Friday, November 28, 2008

The Limitations of Science

I spoke with several biological engineers and researchers about the possibility of utilizing the methods from my previous musings on the immortal jellyfish. They are all shortsighted and say that this type of research is decades or centuries away from producing any real results. I know there are ways to get research done quickly, and they are concerned with methodical rules and regulations. A solution 100 years from now, or even 30 years from now will do me no good. Relying exclusively on others is a dead end, I must continue to find my own means of getting things done, as Bathory once did.

Saturday, September 6, 2008

Laws of Nature

A friend and reader recently passed on an article to me – a jellyfish that does not die, and maintains its eternal youth. Fascinating!

"The hydrozoan Turritopsis nutricula ... appears to have achieved immortality. The solitary medusa of this species can revert to its polyp stage after becoming sexually mature (Bavestrello et al., 1992; Piraino et al., 1996). In the laboratory, 100% of these medusae regularly undergo this change. Thus, it is possible that organismic death does not occur in this species!"

Surely this ability can be harnessed and turned into something useful for human beings. Animal traits combined with human physiology could produce something greater than either alone. There is no mistake that in our literature, werewolves and other hybrid creations are a common theme.

If we are to break the rules of Mother Nature, we should take the best of what she has to offer.

Friday, July 18, 2008

Lessons from the Nursery

I was never very close with the majority of my many step-children. At the time, I told myself I shouldn’t concern myself with them. But I was wrong. Young people have a unique way of doing things, and show a power of imagination that people sorely lack as they age.

It seems that children have a penchant for deceiving their parents. There were times when I was alone looking after them, their fathers off doing business. I would quickly grow tired of their company and send them to bed. I recall checking on them to make sure they had gone to sleep. As I approached their rooms, the floor boards invariably creaked under even my light frame. I would hear the flutter of blankets and sheets as they hurried back into bed. Eyes and faces so tightly scrunched were a sure sign they were faking, but to them the deeper they were asleep, the tighter their eyelids must be compressed. A minor example of a poor, but common, deception.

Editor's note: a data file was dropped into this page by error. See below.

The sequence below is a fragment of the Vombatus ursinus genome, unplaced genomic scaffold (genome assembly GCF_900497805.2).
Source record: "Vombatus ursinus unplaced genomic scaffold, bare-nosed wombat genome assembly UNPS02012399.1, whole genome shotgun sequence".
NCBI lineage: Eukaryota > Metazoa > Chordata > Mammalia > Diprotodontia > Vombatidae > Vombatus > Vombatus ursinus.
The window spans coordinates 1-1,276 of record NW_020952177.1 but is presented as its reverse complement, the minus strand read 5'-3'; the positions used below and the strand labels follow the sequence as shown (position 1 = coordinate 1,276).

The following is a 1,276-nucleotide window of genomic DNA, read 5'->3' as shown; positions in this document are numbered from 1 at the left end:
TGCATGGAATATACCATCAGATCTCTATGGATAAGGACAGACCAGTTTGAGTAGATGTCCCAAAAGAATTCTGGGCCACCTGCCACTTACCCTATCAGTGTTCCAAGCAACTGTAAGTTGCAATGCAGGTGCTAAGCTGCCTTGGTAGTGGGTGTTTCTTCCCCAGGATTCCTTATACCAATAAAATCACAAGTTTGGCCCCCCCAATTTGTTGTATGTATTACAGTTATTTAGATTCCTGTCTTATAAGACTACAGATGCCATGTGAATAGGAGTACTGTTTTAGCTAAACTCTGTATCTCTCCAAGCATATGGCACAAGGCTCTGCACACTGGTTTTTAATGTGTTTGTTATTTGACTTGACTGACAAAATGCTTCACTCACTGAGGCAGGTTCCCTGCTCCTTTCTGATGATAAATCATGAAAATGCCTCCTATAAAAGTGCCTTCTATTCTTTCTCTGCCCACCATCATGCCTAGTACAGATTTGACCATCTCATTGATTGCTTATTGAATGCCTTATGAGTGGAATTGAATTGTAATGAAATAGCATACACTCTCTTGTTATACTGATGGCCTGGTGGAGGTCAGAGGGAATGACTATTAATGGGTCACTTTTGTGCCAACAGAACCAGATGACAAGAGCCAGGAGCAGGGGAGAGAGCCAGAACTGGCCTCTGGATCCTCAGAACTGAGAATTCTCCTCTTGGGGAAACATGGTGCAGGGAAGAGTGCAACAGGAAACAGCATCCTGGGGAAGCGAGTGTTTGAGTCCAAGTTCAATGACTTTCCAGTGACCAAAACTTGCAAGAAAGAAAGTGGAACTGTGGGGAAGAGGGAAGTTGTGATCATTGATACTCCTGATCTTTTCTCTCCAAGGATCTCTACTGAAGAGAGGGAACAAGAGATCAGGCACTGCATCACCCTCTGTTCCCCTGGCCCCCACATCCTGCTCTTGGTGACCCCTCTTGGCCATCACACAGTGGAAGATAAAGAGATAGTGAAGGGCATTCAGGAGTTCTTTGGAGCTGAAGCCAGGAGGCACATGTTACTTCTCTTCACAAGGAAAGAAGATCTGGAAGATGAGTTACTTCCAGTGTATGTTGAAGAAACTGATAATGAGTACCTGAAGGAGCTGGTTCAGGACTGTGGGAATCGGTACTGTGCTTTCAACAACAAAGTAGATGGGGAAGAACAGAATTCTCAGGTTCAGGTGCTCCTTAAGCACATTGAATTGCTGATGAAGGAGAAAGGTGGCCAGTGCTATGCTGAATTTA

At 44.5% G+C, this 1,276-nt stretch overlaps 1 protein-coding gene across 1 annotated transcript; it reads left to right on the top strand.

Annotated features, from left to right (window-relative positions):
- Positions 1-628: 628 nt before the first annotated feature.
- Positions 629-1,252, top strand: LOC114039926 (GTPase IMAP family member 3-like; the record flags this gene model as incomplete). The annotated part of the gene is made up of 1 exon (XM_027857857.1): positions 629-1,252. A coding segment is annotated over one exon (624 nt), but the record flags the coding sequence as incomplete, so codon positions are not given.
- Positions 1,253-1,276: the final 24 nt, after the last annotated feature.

Other times, though, I was genuinely impressed. On more than one occasion, from several different children, in several different homes, they would hide contraband in the most peculiar ways. I was often married to men who could afford abundant luxuries, and their children were just as showered with gifts as I was. The little ones knew their fathers and I had no interest in their silly playthings.

Children with too much money have a tendency to buy things they shouldn’t. One of my first husband’s little delinquents had a love for horribly violent comic books, published before congress forced them to clean up their act. Well, I found a stash of them in his toy chest. He was far too young and fragile, and making sure a developing mind remains untainted is the duty of a good parent.

Still, others astonished more. One hid make-up, which she would carefully apply before, and then remove promptly after school, in her dollhouse. Another kept bottles of soda, which his father expressly forbade, in his tree house. Certainly none impressed more than the incident with the firecrackers hidden in the neck of a stuffed giraffe.

After episodes like that, I was convinced that strictness bred creativity. Perhaps the cruel constriction of time might have the same effect for me.

Saturday, March 22, 2008

John Kellogg

While researching radical diet changes that are said to promote health, I was reminded of the misguided efforts of John Kellogg The man seemed to be obsessed with stamping out passion and energy from life, a way of living that I most assuredly would abhor.

His way of thinking does beg the question though, is a simple alteration of one’s diet capable of producing drastic changes in health and demeanor? Are there specific foods that might tap into the wells of youth? Our tastes change as we age, as our taste buds wither and die, so might it be wise to look to the tastes of children to determine what we should consume?

Tuesday, January 15, 2008

The Immortal Spirit

Throughout history, many men and women have sought eternal youth. The Babylonians, the Egyptians, the Greeks, the Romans, even our own Western traditions, it is one of the constants in all of our history.

Countess Elizabeth Bathory, of Hungarian legend, comes to my mind first. A truly exemplary woman, who took her own fate into her hands. She failed because she didn’t test her methods. She believed bathing in the blood of a virgin woman would keep her eternally young.

She lacked a control test. There are several easy experiments one could have set up, and with modern methods and thinking, I have no doubt she’d have been tireless in her research to find a way.